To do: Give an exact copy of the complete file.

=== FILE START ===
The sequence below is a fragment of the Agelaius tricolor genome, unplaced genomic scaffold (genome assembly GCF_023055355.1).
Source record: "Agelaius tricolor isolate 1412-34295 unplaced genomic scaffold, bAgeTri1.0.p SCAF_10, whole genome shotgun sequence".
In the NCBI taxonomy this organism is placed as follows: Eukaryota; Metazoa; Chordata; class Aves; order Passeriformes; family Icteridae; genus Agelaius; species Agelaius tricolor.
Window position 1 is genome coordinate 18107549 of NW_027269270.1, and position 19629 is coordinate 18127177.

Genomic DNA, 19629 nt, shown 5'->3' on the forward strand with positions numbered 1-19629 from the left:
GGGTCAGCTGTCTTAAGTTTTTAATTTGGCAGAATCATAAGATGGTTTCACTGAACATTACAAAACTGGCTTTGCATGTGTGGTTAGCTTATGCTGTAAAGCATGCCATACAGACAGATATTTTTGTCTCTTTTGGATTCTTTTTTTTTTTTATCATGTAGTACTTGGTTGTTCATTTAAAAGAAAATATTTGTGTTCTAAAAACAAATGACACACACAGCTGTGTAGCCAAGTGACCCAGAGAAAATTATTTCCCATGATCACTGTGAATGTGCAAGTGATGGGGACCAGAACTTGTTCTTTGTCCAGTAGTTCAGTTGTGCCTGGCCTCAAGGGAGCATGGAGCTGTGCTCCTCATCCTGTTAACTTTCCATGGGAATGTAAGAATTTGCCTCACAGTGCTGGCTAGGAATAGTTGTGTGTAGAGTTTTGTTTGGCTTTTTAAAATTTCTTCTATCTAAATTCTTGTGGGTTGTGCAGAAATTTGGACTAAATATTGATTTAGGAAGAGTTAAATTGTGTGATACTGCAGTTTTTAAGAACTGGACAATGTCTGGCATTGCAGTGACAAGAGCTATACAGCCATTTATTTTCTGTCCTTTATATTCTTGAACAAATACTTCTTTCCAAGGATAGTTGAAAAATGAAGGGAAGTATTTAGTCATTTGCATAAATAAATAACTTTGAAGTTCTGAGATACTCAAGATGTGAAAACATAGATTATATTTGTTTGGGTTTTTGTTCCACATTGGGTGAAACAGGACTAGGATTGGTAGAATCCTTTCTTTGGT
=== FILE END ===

The sequence below is a fragment of the Agelaius tricolor genome, unplaced genomic scaffold (genome assembly GCF_023055355.1).
Source record: "Agelaius tricolor isolate 1412-34295 unplaced genomic scaffold, bAgeTri1.0.p SCAF_10, whole genome shotgun sequence".
In the NCBI taxonomy this organism is placed as follows: Eukaryota; Metazoa; Chordata; class Aves; order Passeriformes; family Icteridae; genus Agelaius; species Agelaius tricolor.
Window position 1 is genome coordinate 18107549 of NW_027269270.1, and position 19629 is coordinate 18127177.

Genomic DNA, 19629 nt, shown 5'->3' on the forward strand with positions numbered 1-19629 from the left:
GGGTCAGCTGTCTTAAGTTTTTAATTTGGCAGAATCATAAGATGGTTTCACTGAACATTACAAAACTGGCTTTGCATGTGTGGTTAGCTTATGCTGTAAAGCATGCCATACAGACAGATATTTTTGTCTCTTTTGGATTCTTTTTTTTTTTTATCATGTAGTACTTGGTTGTTCATTTAAAAGAAAATATTTGTGTTCTAAAAACAAATGACACACACAGCTGTGTAGCCAAGTGACCCAGAGAAAATTATTTCCCATGATCACTGTGAATGTGCAAGTGATGGGGACCAGAACTTGTTCTTTGTCCAGTAGTTCAGTTGTGCCTGGCCTCAAGGGAGCATGGAGCTGTGCTCCTCATCCTGTTAACTTTCCATGGGAATGTAAGAATTTGCCTCACAGTGCTGGCTAGGAATAGTTGTGTGTAGAGTTTTGTTTGGCTTTTTAAAATTTCTTCTATCTAAATTCTTGTGGGTTGTGCAGAAATTTGGACTAAATATTGATTTAGGAAGAGTTAAATTGTGTGATACTGCAGTTTTTAAGAACTGGACAATGTCTGGCATTGCAGTGACAAGAGCTATACAGCCATTTATTTTCTGTCCTTTATATTCTTGAACAAATACTTCTTTCCAAGGATAGTTGAAAAATGAAGGGAAGTATTTAGTCATTTGCATAAATAAATAACTTTGAAGTTCTGAGATACTCAAGATGTGAAAACATAGATTATATTTGTTTGGGTTTTTGTTCCACATTGGGTGAAACAGGACTAGGATTGGTAGAATCCTTTCTTTGGT